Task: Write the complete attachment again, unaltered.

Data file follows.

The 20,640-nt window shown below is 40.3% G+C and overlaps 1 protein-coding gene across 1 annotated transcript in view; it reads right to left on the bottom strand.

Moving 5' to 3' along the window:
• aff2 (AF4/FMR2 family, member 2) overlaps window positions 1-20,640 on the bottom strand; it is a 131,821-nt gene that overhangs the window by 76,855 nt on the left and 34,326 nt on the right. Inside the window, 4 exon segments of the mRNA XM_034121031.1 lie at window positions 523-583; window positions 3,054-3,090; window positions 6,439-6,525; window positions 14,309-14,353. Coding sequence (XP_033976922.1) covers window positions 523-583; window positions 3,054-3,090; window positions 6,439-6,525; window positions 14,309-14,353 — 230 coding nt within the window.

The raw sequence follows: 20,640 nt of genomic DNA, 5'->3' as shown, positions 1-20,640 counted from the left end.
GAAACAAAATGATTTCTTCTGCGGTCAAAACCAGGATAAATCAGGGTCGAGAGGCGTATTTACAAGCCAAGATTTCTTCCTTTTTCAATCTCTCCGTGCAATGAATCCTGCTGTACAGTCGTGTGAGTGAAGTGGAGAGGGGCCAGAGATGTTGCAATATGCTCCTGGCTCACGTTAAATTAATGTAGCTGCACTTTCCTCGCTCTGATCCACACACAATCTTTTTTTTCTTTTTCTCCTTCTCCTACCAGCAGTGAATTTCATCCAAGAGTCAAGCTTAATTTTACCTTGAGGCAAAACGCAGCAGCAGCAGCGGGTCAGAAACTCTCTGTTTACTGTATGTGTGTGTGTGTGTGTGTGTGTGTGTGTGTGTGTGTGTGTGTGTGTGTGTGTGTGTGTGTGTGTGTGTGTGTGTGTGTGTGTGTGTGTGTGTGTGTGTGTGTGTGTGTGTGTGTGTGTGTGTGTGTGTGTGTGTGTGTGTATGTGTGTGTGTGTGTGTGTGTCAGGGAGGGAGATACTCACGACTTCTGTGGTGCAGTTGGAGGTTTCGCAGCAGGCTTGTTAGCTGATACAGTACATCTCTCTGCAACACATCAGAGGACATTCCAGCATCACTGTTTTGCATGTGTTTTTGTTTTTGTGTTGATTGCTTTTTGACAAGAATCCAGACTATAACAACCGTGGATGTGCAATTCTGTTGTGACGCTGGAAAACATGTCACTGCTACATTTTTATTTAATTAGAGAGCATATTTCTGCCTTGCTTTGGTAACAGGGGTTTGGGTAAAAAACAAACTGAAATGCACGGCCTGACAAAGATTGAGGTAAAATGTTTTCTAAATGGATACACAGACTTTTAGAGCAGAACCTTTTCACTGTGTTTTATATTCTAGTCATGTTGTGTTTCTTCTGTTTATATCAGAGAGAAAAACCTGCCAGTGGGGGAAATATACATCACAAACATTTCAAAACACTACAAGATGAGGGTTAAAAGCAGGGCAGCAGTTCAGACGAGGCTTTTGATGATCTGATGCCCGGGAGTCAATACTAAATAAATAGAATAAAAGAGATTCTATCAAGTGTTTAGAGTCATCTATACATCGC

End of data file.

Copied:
The 20,640-nt window shown below is 40.3% G+C and overlaps 1 protein-coding gene across 1 annotated transcript in view; it reads right to left on the bottom strand.

Moving 5' to 3' along the window:
• aff2 (AF4/FMR2 family, member 2) overlaps window positions 1-20,640 on the bottom strand; it is a 131,821-nt gene that overhangs the window by 76,855 nt on the left and 34,326 nt on the right. Inside the window, 4 exon segments of the mRNA XM_034121031.1 lie at window positions 523-583; window positions 3,054-3,090; window positions 6,439-6,525; window positions 14,309-14,353. Coding sequence (XP_033976922.1) covers window positions 523-583; window positions 3,054-3,090; window positions 6,439-6,525; window positions 14,309-14,353 — 230 coding nt within the window.

The raw sequence follows: 20,640 nt of genomic DNA, 5'->3' as shown, positions 1-20,640 counted from the left end.
GAAACAAAATGATTTCTTCTGCGGTCAAAACCAGGATAAATCAGGGTCGAGAGGCGTATTTACAAGCCAAGATTTCTTCCTTTTTCAATCTCTCCGTGCAATGAATCCTGCTGTACAGTCGTGTGAGTGAAGTGGAGAGGGGCCAGAGATGTTGCAATATGCTCCTGGCTCACGTTAAATTAATGTAGCTGCACTTTCCTCGCTCTGATCCACACACAATCTTTTTTTTCTTTTTCTCCTTCTCCTACCAGCAGTGAATTTCATCCAAGAGTCAAGCTTAATTTTACCTTGAGGCAAAACGCAGCAGCAGCAGCGGGTCAGAAACTCTCTGTTTACTGTATGTGTGTGTGTGTGTGTGTGTGTGTGTGTGTGTGTGTGTGTGTGTGTGTGTGTGTGTGTGTGTGTGTGTGTGTGTGTGTGTGTGTGTGTGTGTGTGTGTGTGTGTGTGTGTGTGTGTGTGTGTGTGTGTGTGTGTGTGTGTATGTGTGTGTGTGTGTGTGTGTCAGGGAGGGAGATACTCACGACTTCTGTGGTGCAGTTGGAGGTTTCGCAGCAGGCTTGTTAGCTGATACAGTACATCTCTCTGCAACACATCAGAGGACATTCCAGCATCACTGTTTTGCATGTGTTTTTGTTTTTGTGTTGATTGCTTTTTGACAAGAATCCAGACTATAACAACCGTGGATGTGCAATTCTGTTGTGACGCTGGAAAACATGTCACTGCTACATTTTTATTTAATTAGAGAGCATATTTCTGCCTTGCTTTGGTAACAGGGGTTTGGGTAAAAAACAAACTGAAATGCACGGCCTGACAAAGATTGAGGTAAAATGTTTTCTAAATGGATACACAGACTTTTAGAGCAGAACCTTTTCACTGTGTTTTATATTCTAGTCATGTTGTGTTTCTTCTGTTTATATCAGAGAGAAAAACCTGCCAGTGGGGGAAATATACATCACAAACATTTCAAAACACTACAAGATGAGGGTTAAAAGCAGGGCAGCAGTTCAGACGAGGCTTTTGATGATCTGATGCCCGGGAGTCAATACTAAATAAATAGAATAAAAGAGATTCTATCAAGTGTTTAGAGTCATCTATACATCGC